+++++++++++++++++++++++++++++++++++++++++++

GIVEAWAY!

For a chance to win a free copy of “The Feasts”, register with your name and email address by following this link. Only one entry per reader, please. Entries must be submitted by 11:59 pm on Thursday, September 18th. The winner will be announced on Friday, September 19th.

22730480

Don’t Kneel Before Zod

Over on Twitter, one of my “tweeps” and I sometimes get into some smackdown talk, thanks to our respective profile pictures.  Sometimes he will use a Shepard Fairey-esque image of British actor Terence Stamp, in his role as General Zod.  Since my profile picture is often one of me in Kryptonian attire, you can imagine the rather nerdy teasing that goes on.

If you’ve seen the classic 1980 film ‘Superman II”, you’ll recall that General Zod wanted everyone to kneel before him, but most particularly the Man of Steel, as the son of the man who had imprisoned Zod in the first place.  Zod eventually gets what he wants, but immediately thereafter receives his comeuppance, in a now-famous scene that made both kids and adults cheer in the movie theatre back in the day.  I’ll refresh your memory if it doesn’t leap immediately to mind.

Stamp’s performance is more reminiscent of the subtlety of Mephistopheles than the brute force of Attila the Hun.  In this incarnation, as opposed to the latest version by actor Michael Shannon in “Man  of Steel”, Zod is so self-possessed, so convinced of his own omnipotence, that to lose control would be as unnecessary a degree of overkill as swatting a fly with a 2×4.  In setting himself up as a kind of god, he brings about his own downfall, because of course he isn’t God – he’s just Zod. And Supes knows that.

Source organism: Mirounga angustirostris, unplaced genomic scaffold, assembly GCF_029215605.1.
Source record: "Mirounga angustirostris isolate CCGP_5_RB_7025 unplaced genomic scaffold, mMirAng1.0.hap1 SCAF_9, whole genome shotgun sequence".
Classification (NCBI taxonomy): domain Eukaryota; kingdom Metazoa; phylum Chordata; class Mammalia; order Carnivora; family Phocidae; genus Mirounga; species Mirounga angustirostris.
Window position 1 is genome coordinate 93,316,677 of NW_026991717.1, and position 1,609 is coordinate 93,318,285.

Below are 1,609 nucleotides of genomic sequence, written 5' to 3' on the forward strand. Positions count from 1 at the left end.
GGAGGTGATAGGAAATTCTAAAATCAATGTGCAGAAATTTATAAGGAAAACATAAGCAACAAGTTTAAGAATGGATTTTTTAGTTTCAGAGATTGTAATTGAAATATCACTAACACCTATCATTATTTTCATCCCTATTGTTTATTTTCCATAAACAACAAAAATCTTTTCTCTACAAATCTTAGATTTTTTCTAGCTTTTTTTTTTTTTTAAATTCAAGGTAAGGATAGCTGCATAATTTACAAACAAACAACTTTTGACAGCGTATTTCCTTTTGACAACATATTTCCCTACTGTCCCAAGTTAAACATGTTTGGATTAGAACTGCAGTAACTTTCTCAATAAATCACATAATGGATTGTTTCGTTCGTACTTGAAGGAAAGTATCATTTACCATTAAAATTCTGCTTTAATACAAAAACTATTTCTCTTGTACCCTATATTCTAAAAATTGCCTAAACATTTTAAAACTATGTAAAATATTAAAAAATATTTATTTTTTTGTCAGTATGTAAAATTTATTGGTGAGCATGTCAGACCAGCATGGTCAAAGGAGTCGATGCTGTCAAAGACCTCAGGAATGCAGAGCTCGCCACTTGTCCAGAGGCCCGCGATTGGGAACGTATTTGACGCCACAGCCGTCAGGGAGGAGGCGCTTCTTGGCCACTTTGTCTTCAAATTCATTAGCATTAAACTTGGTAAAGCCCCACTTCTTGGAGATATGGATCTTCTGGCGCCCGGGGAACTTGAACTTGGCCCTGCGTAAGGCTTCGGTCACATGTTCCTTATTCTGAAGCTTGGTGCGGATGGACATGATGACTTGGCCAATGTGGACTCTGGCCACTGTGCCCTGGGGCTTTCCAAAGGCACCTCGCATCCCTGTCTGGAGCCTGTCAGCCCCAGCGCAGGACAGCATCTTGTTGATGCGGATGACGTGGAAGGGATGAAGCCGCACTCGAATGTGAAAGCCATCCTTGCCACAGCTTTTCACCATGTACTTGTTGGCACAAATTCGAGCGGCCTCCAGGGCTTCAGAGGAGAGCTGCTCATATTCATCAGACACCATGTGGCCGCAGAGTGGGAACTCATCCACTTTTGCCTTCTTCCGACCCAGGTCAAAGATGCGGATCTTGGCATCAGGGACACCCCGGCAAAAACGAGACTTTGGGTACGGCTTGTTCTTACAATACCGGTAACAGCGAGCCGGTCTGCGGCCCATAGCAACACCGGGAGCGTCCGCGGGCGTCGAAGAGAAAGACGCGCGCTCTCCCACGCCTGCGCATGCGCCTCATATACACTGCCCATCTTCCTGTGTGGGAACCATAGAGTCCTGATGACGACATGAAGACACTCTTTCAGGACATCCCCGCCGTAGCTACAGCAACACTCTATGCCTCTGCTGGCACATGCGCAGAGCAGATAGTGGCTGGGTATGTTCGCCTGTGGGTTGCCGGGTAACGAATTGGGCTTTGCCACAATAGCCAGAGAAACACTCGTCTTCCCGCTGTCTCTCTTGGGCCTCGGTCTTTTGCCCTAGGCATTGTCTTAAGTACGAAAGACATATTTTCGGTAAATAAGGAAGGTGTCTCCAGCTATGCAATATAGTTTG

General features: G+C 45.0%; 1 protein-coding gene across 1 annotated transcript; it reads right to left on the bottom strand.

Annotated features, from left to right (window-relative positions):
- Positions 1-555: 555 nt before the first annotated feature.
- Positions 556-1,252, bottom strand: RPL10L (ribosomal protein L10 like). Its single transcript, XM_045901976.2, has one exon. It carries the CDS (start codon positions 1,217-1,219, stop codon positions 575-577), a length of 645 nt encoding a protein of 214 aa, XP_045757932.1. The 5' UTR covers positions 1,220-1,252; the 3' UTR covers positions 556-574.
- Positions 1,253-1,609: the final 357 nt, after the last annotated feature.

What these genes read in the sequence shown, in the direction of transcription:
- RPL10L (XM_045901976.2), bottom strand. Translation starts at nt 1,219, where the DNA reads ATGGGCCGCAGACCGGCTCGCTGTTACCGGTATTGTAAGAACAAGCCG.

Faith in God is a subject that is sometimes touched upon in superhero films, e.g. “Daredevil”, “X-Men 2”, but is more typically ignored.  Truth be told, in general it’s not absolutely necessary for understanding the motivations of the guys and gals in tights, in a way that it would be in a film about, say, the English Civil War.  Yet at the same time, in the real world, even the most devoted fans of this type of storytelling are people, with beliefs which they act upon, just like the rest of us.

Take professional bodybuilder Andy Haman, for example, who a priest friend told me about.  Recently, Mr. Haman dressed up as a superhero and went to visit a hospital for sick children (something which I’m working on organizing, myself.)  He took the time while there to stop and visit the Blessed Sacrament in the hospital chapel.  As you can see, although it does seem rather odd at first to spot Mr. Incredible kneeling in church, in truth he’s out and about performing an act, not of heroic physical strength or of strange, alien powers, but rather of Christian charity, taken straight out of Christ’s words in the Gospel of St. Matthew 25:35-40.

Whether or not the character of Mr. Incredible from “The Incredibles” was actually a Catholic, who knows.  The point is, I like seeing that this particular Mr. Incredible is kneeling to the right person.  Before he heads off to do some good, bringing joy and comfort to kids who often have none, he is putting himself in the right frame of mind to remember that he’s God’s instrument.

I think this is a great example for all of us, superhero or not.  Too many of us are bowing down in worship to acts of selfishness, and to the pursuit of material things which will never make us happy, nor prevent us from having to face our own mortality someday.  I suspect that more of us would be happier, kinder toward others, and more willing to admit to our limitations – our own kryptonite, if you will – if we took the time to simply pause, and reflect on the heroic acts of virtue we may be called upon to perform on a daily basis, with God’s help.  For truly God, and not Zod, is the one to whom we should be kneeling.

Zod Poster